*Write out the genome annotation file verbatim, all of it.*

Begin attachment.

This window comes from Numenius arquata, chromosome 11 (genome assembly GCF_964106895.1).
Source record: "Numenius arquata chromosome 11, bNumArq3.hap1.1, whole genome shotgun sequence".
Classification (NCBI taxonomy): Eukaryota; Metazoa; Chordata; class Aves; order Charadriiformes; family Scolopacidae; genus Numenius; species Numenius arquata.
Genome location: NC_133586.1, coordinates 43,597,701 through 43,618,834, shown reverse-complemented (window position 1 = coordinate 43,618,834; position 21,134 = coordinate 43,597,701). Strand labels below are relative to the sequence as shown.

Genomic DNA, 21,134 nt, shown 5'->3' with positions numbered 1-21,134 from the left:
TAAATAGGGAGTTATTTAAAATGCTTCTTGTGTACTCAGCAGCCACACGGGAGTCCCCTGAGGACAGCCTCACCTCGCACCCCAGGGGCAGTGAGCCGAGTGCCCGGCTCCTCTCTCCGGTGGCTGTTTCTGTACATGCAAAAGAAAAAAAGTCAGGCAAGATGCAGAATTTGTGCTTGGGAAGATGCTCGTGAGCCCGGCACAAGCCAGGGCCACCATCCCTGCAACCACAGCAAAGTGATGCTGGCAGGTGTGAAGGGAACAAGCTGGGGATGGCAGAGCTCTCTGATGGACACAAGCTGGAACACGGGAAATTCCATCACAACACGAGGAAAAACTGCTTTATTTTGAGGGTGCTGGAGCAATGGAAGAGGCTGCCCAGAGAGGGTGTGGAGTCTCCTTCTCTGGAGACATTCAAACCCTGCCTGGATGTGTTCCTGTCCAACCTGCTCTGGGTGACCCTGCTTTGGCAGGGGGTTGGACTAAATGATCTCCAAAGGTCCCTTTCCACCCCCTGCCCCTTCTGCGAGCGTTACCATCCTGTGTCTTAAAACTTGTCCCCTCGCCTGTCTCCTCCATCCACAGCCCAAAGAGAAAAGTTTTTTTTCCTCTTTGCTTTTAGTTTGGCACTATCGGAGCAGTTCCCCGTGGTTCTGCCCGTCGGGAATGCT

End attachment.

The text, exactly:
This window comes from Numenius arquata, chromosome 11 (genome assembly GCF_964106895.1).
Source record: "Numenius arquata chromosome 11, bNumArq3.hap1.1, whole genome shotgun sequence".
Classification (NCBI taxonomy): Eukaryota; Metazoa; Chordata; class Aves; order Charadriiformes; family Scolopacidae; genus Numenius; species Numenius arquata.
Genome location: NC_133586.1, coordinates 43,597,701 through 43,618,834, shown reverse-complemented (window position 1 = coordinate 43,618,834; position 21,134 = coordinate 43,597,701). Strand labels below are relative to the sequence as shown.

Genomic DNA, 21,134 nt, shown 5'->3' with positions numbered 1-21,134 from the left:
TAAATAGGGAGTTATTTAAAATGCTTCTTGTGTACTCAGCAGCCACACGGGAGTCCCCTGAGGACAGCCTCACCTCGCACCCCAGGGGCAGTGAGCCGAGTGCCCGGCTCCTCTCTCCGGTGGCTGTTTCTGTACATGCAAAAGAAAAAAAGTCAGGCAAGATGCAGAATTTGTGCTTGGGAAGATGCTCGTGAGCCCGGCACAAGCCAGGGCCACCATCCCTGCAACCACAGCAAAGTGATGCTGGCAGGTGTGAAGGGAACAAGCTGGGGATGGCAGAGCTCTCTGATGGACACAAGCTGGAACACGGGAAATTCCATCACAACACGAGGAAAAACTGCTTTATTTTGAGGGTGCTGGAGCAATGGAAGAGGCTGCCCAGAGAGGGTGTGGAGTCTCCTTCTCTGGAGACATTCAAACCCTGCCTGGATGTGTTCCTGTCCAACCTGCTCTGGGTGACCCTGCTTTGGCAGGGGGTTGGACTAAATGATCTCCAAAGGTCCCTTTCCACCCCCTGCCCCTTCTGCGAGCGTTACCATCCTGTGTCTTAAAACTTGTCCCCTCGCCTGTCTCCTCCATCCACAGCCCAAAGAGAAAAGTTTTTTTTCCTCTTTGCTTTTAGTTTGGCACTATCGGAGCAGTTCCCCGTGGTTCTGCCCGTCGGGAATGCT